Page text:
New book slams ‘toxic geek masculinity’ in Big Bang Theory
The cast of "The Big Bang Theory."
Two professors are warning in a new book that TV shows like The Big Bang Theory are emblematic of a worrying trend they call “toxic geek masculinity.”
The new book Toxic Geek Masculinity in Media: Sexism, Trolling, and Identity Politics was written by Bridget Blodgett, a professor at the University of Maryland, and Anastasia Salter, who teaches classes on digital culture at the University of Central Florida.
"The characters are deeply lacking in self-awareness regarding their roles in a sexist workplace, and this same lack of understanding is constantly played for humor."
Though computer geeks are often depicted as marginalized due to their social exclusion, Blodgett and Salter argue that the opposite is actually true, asserting that geeks are aligned “with a type of toxic straight white masculinity that is rooted deeply in current cultural struggles.”
“Geek masculinity, with its absence of hypermasculine qualities and apparent association with ‘un-masculine’ traits, is often cast in popular culture as a marginalized masculinity,” the professors note, but they make clear that they do not buy this interpretation.
“The dichotomy is false: geek masculinity is not marginalized,” they contend. “It is instead an inevitable evolution of hegemonic masculinity in a culture where dominance and technical mastery are increasingly interwoven.”
Their book traces a number of TV shows and cultural struggles—including #Gamergate—to illustrate just how this toxic geek masculinity operates, citing The Big Bang Theory as but one example.
Referencing an episode called “The Contractual Obligation Implementation,” in which three geeky male scientists visit a local high school to tout STEM careers to teens, the professors claim that the storyline is actually an example of “empty feminism” because the plot does not address gender disparities in STEM fields.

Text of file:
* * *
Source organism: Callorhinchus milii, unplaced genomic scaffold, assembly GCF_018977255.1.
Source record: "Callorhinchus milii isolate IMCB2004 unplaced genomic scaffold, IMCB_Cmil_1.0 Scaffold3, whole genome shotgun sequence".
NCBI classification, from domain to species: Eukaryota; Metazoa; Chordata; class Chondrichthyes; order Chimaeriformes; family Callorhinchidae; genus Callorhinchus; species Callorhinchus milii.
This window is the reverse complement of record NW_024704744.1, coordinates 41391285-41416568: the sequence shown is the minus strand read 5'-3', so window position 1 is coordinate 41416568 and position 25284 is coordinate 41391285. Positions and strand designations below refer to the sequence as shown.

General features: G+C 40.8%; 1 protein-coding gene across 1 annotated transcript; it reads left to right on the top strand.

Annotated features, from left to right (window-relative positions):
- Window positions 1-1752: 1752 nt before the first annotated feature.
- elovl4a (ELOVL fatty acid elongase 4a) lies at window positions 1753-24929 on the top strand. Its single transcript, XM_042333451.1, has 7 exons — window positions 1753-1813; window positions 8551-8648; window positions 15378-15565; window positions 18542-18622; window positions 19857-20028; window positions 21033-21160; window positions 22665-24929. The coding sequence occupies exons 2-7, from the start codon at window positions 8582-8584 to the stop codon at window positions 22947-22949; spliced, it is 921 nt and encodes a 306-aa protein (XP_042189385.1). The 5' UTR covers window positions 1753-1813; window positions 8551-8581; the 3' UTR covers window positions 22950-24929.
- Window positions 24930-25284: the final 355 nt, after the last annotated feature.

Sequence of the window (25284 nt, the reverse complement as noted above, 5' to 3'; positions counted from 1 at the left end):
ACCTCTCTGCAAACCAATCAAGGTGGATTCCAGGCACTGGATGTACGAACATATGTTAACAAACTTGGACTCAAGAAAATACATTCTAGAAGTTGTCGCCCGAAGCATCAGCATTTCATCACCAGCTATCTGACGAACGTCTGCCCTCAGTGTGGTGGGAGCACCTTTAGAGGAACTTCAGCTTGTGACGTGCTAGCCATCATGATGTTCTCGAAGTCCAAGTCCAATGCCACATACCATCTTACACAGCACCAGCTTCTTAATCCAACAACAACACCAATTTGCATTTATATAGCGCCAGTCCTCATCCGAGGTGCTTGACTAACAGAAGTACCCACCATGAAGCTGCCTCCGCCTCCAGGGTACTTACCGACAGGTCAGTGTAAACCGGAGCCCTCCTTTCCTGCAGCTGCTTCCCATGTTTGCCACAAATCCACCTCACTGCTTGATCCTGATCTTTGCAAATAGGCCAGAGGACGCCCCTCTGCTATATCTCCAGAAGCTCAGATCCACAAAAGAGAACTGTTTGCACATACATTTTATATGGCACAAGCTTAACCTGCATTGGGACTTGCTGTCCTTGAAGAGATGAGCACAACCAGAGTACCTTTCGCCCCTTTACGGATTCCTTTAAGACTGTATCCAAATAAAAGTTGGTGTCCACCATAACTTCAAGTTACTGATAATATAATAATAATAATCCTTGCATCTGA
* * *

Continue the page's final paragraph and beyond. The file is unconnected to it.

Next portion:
“The characters are deeply lacking in self-awareness regarding their roles in a sexist workplace, and this same lack of understanding is constantly played for humor,” Blodgett and Salter write.
Later in the episode, the male scientists bring two female scientists with them to chat with the high-schoolers, but the professors insist that the feminist ethos of these female scientists is actually “undermined” because they wear makeup and dress “ultra-feminine.”
Ultimately, Blodgett and Salter worry that the “the episode’s message about women geeks ends with their reduction to objects for the masculine gaze.”
The book concludes by arguing that toxic geek masculinity is just an inevitable evolution of hegemonic masculinity more generally.
“Much like the break within the Democratic Party along racial lines in the 1948 election, more traditionally presenting geeks, white, middle-class, educated men are being pulled towards supporting the traditional power structure,” the professors write, asserting that this ultimately reflects an ongoing “cultural shift” whereby “geek masculinity has become part of hegemonic, white, male masculinity.”
Campus Reform reached out to Salter and Blodgett for comment for their new book, but neither responded in time for publication.
Follow the author of this article on Twitter: @Toni_Airaksinen